The most important factors influencing the PA decisions and positions regarding the Israeli aggression on GS and incursions into WB can be summarized as follows: 1. The PA is concerned about its existence and role in light of threats from the right-wing Israeli government to undermine the PA, limit its role and accuse it of financing terrorism. The lack of condemnation of Hamas’ attack on October 7 has further complicated the situation. Israeli Prime Minister Benjamin Netanyahu has indicated the readiness of the Israeli army to confront the PA security forces, describing the Oslo Accords that established it as a “fateful mistake.” 2. There is a contrast in opinions within the PA regarding how to deal with the aggression on GS: one advocating neutrality, caution and waiting for the outcome of the confrontation between Hamas and the occupation forces, and the other emphasizing the necessity of taking practical actions to preserve the PA’s image and avoid condemnation for complicity and abandonment. News indicate that Mahmud ‘Abbas, Hussein al-Sheikh and Majed Faraj adopt the first, which has reflected clearly in the PA’s decisions and current position. 3. The security obligations imposed by the Oslo Accords, requiring the PA to coordinate security with Israel, maintain security conditions and prevent resistance activities. Unlike previous cases where the PA hinted at freezing security coordination with the occupation, it is noteworthy that no such position was made concerning the current aggression. 4. The US has called the PA to engage with its visions and arrangements in order to manage GS after the current confrontation with Hamas. The PA has responded to these demands, expressing its readiness to manage GS, after the end of confrontations, within a political framework that includes WB and GS. 5. The political rivalry with Hamas and the desire to weaken it as a strong political opponent. Some PA prominent influential figures believe that the current confrontation between Hamas and Israel presents a crucial opportunity to settle the competition with their political rival and regain control over GS. 6. The positions of influential Arab parties that seek to end Hamas’ rule of GS, weaken it and enhance the PA’s role in WB and GS. They also want to stop the increase of resistance activities in WB, which threaten the PA’s influence. 7. The PA’s fear of economic repercussions if it adopts positions that provoke the Israeli side. Israel has decided to withhold about $156 million from the monthly clearance funds, claiming that this amount includes salaries, allowances for employees and expenses for GS. There are indications that the Israeli security cabinet is considering the possibility of releasing the withheld clearance funds to the PA and allowing workers from WB to work inside the occupied Palestinian territories under new security conditions. 8. The decline of the PA’s popularity among Palestinians due to its weak position concerning the war on GS and its inability to resist the widespread incursions in WB. Numerous angry protests in WB cities have called for the resignation of the PA’s president. A recent opinion poll conducted by the Palestinian Center for Political and Survey Research in collaboration with the Konrad Adenauer Stiftung revealed a significant decline in the PA’s popularity. About 58% of respondents called for its dissolution, while 72% supported Al-Aqsa Flood Operation, and 64% opposed the PA’s participation in meetings with the United States, with the involvement of Arab countries, in order to discuss the future of GS after the war stops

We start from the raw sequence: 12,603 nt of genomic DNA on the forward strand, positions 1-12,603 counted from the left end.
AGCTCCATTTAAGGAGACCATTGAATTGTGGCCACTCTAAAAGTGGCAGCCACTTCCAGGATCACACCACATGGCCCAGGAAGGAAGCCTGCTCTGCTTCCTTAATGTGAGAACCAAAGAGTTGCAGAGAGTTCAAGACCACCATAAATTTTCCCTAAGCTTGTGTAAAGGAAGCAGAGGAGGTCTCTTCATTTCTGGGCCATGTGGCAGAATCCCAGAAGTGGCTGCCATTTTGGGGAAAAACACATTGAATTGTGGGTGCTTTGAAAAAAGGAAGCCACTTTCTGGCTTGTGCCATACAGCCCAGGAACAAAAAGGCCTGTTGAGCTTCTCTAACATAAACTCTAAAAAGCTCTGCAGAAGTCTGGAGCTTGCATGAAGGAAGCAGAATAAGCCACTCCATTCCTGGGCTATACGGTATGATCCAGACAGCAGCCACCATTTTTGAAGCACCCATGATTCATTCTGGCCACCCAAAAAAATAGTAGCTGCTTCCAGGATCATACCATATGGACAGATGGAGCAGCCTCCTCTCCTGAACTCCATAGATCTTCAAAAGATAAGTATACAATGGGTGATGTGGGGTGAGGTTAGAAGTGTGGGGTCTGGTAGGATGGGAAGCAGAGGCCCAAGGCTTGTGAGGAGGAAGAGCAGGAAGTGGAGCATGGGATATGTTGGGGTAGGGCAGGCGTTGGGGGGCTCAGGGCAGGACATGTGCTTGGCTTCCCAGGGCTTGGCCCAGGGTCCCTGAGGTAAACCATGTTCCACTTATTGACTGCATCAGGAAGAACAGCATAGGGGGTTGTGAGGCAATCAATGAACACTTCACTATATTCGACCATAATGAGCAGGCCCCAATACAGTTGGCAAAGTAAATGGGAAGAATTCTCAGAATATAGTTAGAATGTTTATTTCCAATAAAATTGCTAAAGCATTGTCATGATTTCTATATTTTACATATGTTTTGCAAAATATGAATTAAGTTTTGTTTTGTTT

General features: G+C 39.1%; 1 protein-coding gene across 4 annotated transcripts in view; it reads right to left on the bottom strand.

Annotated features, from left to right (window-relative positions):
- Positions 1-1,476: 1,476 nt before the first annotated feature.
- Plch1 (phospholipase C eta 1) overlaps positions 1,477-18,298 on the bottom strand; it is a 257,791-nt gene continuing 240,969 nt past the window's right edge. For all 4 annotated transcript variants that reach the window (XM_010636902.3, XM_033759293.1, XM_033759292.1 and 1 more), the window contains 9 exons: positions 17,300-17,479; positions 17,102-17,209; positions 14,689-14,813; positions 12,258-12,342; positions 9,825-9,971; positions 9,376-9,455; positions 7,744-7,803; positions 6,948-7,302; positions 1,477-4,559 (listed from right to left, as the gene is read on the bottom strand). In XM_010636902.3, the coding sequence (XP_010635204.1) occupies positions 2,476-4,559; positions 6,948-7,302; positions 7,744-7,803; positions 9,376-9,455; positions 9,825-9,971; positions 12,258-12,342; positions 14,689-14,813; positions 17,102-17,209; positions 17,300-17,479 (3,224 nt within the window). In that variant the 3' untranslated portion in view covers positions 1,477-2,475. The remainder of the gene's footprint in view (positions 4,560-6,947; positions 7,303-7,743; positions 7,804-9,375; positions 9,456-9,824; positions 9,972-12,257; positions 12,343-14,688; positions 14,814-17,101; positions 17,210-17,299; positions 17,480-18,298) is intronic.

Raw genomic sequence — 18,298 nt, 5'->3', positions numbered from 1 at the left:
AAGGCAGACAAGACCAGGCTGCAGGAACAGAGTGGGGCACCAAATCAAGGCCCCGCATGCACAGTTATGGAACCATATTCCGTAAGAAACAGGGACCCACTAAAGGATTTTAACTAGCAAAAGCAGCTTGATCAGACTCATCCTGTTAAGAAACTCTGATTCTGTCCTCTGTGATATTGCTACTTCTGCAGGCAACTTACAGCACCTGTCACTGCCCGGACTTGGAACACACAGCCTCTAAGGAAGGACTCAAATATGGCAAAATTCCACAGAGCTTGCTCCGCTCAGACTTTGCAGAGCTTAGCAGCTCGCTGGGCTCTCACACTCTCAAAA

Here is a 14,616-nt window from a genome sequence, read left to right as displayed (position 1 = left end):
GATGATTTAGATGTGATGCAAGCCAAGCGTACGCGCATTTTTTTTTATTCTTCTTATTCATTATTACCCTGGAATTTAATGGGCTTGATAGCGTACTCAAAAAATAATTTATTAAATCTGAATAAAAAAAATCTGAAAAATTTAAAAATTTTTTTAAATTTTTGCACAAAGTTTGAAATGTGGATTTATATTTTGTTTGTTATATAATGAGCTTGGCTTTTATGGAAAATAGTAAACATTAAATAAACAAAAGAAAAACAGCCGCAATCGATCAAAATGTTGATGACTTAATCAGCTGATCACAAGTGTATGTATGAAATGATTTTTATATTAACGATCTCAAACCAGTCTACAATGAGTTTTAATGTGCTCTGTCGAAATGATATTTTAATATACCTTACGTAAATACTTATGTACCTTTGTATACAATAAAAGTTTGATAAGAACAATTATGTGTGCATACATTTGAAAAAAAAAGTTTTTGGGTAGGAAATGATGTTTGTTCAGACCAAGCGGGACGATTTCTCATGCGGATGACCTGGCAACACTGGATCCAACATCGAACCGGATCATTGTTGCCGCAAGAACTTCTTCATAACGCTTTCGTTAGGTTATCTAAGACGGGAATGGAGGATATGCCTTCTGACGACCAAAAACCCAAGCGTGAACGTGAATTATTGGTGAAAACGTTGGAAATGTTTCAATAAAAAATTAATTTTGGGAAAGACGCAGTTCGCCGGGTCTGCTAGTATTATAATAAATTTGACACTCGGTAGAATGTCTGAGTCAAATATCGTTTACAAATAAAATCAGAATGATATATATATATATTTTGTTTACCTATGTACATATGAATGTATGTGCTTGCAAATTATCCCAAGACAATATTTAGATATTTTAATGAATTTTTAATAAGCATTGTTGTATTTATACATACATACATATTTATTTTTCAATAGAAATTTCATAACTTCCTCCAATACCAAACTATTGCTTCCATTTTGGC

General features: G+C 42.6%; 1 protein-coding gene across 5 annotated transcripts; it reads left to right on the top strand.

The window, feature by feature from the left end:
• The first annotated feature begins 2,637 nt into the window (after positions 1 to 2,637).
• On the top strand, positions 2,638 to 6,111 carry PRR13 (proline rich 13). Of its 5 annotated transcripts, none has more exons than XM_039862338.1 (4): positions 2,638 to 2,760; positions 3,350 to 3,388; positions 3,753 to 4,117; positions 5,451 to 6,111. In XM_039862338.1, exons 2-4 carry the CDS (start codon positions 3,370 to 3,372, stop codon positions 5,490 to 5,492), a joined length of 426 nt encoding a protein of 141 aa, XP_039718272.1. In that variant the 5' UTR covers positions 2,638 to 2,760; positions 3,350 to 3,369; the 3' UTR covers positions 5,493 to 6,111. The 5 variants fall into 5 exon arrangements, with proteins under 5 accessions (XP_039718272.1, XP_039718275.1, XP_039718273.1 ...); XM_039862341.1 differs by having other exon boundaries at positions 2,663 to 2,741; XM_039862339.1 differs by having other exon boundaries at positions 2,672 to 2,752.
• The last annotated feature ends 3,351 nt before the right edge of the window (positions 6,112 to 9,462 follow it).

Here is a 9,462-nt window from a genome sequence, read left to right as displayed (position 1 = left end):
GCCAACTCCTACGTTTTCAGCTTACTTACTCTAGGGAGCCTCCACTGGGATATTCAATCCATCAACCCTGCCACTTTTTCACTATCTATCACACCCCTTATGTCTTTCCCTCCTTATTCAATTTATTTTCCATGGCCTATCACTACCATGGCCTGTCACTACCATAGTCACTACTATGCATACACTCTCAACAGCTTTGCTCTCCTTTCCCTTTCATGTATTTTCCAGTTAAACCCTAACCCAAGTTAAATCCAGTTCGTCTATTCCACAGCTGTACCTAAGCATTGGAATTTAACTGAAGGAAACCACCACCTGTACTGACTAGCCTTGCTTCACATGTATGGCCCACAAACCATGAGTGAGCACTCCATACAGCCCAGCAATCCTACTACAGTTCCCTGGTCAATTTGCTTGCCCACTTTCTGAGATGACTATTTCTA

Second: The PA’s Position on the Aggression: